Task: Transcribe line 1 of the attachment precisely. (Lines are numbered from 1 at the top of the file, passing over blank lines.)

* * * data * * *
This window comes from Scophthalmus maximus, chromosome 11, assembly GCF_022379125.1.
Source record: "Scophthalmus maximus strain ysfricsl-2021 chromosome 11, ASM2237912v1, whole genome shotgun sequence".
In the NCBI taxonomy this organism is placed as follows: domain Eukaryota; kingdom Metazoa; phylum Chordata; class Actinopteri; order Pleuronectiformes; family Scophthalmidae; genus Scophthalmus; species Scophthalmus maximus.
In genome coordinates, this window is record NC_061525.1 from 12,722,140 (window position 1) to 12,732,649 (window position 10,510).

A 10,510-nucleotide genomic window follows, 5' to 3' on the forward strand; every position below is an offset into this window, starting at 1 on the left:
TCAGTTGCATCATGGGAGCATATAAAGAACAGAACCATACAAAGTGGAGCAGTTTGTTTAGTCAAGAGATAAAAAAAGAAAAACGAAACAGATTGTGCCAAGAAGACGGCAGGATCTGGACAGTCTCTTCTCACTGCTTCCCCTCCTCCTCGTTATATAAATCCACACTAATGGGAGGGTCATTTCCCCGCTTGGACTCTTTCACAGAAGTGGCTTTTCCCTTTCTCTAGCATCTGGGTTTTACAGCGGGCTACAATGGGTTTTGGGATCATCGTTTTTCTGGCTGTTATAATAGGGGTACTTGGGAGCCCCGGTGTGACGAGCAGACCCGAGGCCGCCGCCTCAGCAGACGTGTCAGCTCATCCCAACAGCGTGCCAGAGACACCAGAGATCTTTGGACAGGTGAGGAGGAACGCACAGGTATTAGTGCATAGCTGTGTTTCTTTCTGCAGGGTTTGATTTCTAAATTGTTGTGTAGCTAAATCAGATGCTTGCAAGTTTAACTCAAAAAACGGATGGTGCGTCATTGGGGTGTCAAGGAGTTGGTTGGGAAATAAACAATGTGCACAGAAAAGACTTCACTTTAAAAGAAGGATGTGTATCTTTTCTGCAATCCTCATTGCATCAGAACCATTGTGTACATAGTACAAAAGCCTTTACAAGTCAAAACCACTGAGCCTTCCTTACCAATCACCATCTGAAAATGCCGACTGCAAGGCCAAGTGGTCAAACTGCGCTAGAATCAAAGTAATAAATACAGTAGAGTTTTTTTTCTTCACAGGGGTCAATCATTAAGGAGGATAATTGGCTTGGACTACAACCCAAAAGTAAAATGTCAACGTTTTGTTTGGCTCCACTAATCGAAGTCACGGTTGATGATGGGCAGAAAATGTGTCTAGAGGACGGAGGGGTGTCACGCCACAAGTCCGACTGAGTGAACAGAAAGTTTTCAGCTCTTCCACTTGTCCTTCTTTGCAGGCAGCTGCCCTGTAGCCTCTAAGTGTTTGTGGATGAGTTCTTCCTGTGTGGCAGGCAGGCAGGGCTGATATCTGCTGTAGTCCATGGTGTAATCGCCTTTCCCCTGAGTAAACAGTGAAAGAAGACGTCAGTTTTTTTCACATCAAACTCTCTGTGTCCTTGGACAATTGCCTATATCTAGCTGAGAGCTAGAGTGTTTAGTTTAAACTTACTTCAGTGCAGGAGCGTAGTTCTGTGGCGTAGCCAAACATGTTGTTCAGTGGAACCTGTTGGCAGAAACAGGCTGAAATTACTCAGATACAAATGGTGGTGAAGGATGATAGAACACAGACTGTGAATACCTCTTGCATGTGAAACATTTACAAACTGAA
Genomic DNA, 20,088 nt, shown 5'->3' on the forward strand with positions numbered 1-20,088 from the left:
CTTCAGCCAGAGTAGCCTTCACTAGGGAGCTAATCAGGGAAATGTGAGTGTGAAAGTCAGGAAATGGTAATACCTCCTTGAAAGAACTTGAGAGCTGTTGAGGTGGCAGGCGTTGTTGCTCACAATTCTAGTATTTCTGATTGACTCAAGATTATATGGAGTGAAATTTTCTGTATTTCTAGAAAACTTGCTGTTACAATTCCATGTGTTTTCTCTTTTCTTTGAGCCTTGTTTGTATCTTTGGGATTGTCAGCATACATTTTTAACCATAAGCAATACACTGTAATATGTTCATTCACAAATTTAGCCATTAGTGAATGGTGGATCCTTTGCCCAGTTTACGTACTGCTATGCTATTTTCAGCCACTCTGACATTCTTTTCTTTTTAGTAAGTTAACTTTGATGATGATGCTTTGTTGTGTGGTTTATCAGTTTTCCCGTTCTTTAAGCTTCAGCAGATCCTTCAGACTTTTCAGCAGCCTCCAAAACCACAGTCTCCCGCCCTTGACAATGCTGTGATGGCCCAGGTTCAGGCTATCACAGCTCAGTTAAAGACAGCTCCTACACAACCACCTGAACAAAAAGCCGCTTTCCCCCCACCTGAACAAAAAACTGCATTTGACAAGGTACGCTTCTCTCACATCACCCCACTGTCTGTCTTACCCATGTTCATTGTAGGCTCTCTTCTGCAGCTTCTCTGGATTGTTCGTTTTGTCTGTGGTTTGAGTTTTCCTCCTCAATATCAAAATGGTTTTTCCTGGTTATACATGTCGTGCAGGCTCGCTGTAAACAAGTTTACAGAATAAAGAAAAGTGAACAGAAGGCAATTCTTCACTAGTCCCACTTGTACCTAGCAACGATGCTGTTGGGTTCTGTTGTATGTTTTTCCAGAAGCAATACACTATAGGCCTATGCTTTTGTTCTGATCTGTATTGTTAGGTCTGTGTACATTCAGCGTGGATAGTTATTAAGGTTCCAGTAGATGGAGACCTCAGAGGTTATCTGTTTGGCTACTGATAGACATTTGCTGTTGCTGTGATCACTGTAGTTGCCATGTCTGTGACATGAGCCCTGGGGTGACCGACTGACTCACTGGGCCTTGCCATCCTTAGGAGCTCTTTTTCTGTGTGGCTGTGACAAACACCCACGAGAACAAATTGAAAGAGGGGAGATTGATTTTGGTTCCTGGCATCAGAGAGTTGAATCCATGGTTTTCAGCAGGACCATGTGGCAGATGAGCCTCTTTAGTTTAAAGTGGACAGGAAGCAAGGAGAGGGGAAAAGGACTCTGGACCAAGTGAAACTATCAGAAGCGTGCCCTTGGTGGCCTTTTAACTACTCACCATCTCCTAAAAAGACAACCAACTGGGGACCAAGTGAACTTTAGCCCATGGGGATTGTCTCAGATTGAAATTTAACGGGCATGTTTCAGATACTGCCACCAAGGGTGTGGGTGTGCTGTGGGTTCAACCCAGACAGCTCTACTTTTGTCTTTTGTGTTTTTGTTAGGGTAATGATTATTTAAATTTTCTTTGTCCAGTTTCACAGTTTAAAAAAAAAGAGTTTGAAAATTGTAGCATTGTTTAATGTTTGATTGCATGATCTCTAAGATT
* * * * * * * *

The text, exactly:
This window comes from Scophthalmus maximus, chromosome 11, assembly GCF_022379125.1.